Dismiss Notice
Join Physics Forums Today!
The friendliest, high quality science and math community on the planet! Everyone who loves science is here!

Ornithopter flight problem

  1. Aug 22, 2013 #1
    i have designed and fabricated an ornithopter with flapping frequency of 4Hz and span of 1m...... Actuation of wings is perfectly fine but it is unable to generate lift.....what are the possible amendments should i do to make it fly.....and it is a bit over weight i-e 700g....

    Attached Files:

  2. jcsd
  3. Aug 22, 2013 #2
    Tie it to helium balloons.
  4. Aug 22, 2013 #3
    Its too heavy and the thing itself looks to big to generate lift without flexion of the wings
  5. Aug 22, 2013 #4
    But i am not an expert on unsteady low RE flight
  6. Aug 22, 2013 #5
    I'm no expert either, but I agree, the biggest problem is probably weight. But a close second is the wing dynamics. You're probably getting just as much downward thrust on the wing upstroke as you are in the downstroke. Any way you can allow/induce more flexion in the wings on the upstroke?
  7. Aug 22, 2013 #6
    You could probably easily do this just inserting a second joint about 1/3 down the way. Take a look at some photographs of birds that are a similar dimension. Also, what airfoil are you using?
  8. Aug 23, 2013 #7
    i am using parachute cloth without any airfoil.
  9. Aug 23, 2013 #8
    Yes, you are right weight is the biggest issue but i am unable to reduce the weight. As in the wings, i am using the parachute cloth which is heavy and is not generating required lift....suggest me the material for the wing.Thanx
  10. Aug 25, 2013 #9
    If you are producing equal amounts of vertical force on the upstroke and downstroke, and it looks like you probably are, then reducing the weight won't really matter. As was mentioned above you need to improve the wing design. It is looking pretty cool though, good luck!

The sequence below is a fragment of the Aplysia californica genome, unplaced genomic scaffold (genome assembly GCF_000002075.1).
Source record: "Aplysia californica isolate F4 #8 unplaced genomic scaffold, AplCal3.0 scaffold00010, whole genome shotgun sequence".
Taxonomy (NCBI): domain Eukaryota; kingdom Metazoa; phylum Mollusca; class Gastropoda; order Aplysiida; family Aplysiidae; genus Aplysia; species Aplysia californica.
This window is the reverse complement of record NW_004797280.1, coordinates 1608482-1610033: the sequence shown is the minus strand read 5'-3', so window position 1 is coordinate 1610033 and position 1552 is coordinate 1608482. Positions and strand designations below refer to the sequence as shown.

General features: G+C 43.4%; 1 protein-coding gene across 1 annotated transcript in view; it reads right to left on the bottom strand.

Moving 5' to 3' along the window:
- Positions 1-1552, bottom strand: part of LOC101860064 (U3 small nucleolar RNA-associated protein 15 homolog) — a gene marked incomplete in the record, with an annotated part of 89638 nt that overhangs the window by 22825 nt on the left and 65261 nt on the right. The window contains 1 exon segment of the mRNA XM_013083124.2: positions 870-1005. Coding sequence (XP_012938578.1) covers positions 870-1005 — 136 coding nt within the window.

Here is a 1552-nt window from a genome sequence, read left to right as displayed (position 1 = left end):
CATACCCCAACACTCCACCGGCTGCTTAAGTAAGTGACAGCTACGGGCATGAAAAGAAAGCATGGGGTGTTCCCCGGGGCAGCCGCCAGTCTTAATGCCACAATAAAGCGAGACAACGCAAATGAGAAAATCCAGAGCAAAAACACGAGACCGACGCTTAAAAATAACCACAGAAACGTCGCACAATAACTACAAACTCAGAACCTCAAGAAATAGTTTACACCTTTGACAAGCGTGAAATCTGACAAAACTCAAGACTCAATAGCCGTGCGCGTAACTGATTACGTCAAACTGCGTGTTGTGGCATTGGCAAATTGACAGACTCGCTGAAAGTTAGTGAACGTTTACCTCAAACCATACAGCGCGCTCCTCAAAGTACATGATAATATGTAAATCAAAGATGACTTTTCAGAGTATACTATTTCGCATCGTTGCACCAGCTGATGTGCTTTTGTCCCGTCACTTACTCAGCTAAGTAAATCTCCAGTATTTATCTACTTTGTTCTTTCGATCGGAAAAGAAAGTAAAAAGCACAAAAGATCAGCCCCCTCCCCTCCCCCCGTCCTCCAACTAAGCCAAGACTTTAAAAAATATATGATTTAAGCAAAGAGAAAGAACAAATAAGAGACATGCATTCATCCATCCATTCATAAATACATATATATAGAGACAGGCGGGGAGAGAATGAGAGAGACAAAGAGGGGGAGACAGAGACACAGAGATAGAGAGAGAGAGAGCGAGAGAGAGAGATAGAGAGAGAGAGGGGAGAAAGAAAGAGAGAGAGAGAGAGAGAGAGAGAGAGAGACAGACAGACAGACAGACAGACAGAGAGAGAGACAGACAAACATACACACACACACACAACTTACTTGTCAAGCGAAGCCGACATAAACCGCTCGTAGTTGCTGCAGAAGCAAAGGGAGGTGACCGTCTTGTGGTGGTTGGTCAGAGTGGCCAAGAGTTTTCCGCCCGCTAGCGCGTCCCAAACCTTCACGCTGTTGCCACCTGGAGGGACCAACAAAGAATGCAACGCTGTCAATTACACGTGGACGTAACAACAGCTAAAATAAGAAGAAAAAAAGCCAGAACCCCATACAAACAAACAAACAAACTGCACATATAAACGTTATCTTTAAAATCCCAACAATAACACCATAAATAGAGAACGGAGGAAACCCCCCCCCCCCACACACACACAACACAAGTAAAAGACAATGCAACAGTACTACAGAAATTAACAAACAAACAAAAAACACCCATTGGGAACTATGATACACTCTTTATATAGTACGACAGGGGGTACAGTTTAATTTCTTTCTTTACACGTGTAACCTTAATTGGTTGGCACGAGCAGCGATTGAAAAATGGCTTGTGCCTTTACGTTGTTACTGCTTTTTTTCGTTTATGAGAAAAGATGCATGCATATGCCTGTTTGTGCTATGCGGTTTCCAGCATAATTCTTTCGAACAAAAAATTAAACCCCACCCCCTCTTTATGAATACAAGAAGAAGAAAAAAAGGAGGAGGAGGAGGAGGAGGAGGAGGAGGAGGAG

11. Aug 28, 2013 #10
    you mean to say that the fabriction of designed wing is not good or the design itself.....how can i improve it??
  12. Aug 28, 2013 #11
    You need the wing to flex or deform the reason why lift is generated is because of the asymetric vorticies generated by different wing flexions on the upstroke and downstroke.
  13. Aug 30, 2013 #12
    Also, any heavy materials you may be using are a bad choice. Lightweight is the name of the game in all of aeronautics. Sometimes one might trade a little weight for some performance gain elsewhere (firepower, maneuverability, etc) but weight is always a major concern.

    Many RC enthusiasts use shrink wrap plastic covering sheets to cover their wing and fuselage structures.
  14. Sep 3, 2013 #13
    for test flight of ornithopter i should throw it with head-wind or tail-wind ??
  15. Mar 13, 2014 #14
    1] You need to arrange wings such that they should have some angle of attack.
    2] Only straight up-down flapping won't work, give in little elliptical motion, i.e while downstroke they will come down via front perimeter of Circle and when they go up they will use back perimeter. Hint: Bird's doesn't just flap wings up and down, they use slightly circular motion.
    3] The frame you used seems to be heavy, in reality you don't need it for proof of concept, you can get rid of it. Just attache your motor/gear to the rod.
    4] Instead of cloth, you can use polythene, which will be way more lighter than cloth.
    5] Instead of aluminium, you can use light weight wood e.g. balsa wood or similar or plastic straws together.
    6] Implement all of the above points and your bird will start flying as you see other birds...

    Best luck.
  16. Mar 13, 2014 #15
    Can someone tell me if there is any value (monetization possibility) in such models or are they strictly a curiosity? Because I see many people absolutely amazed by ornithopters, but I see no practical use for them.
  17. Mar 13, 2014 #16
    Toy industry. Hobby. Educational with practical.
    Do you see people fly small helicopters indoor as well as outdoor? The value is just pure Joy and people pay for that.
Share this great discussion with others via Reddit, Google+, Twitter, or Facebook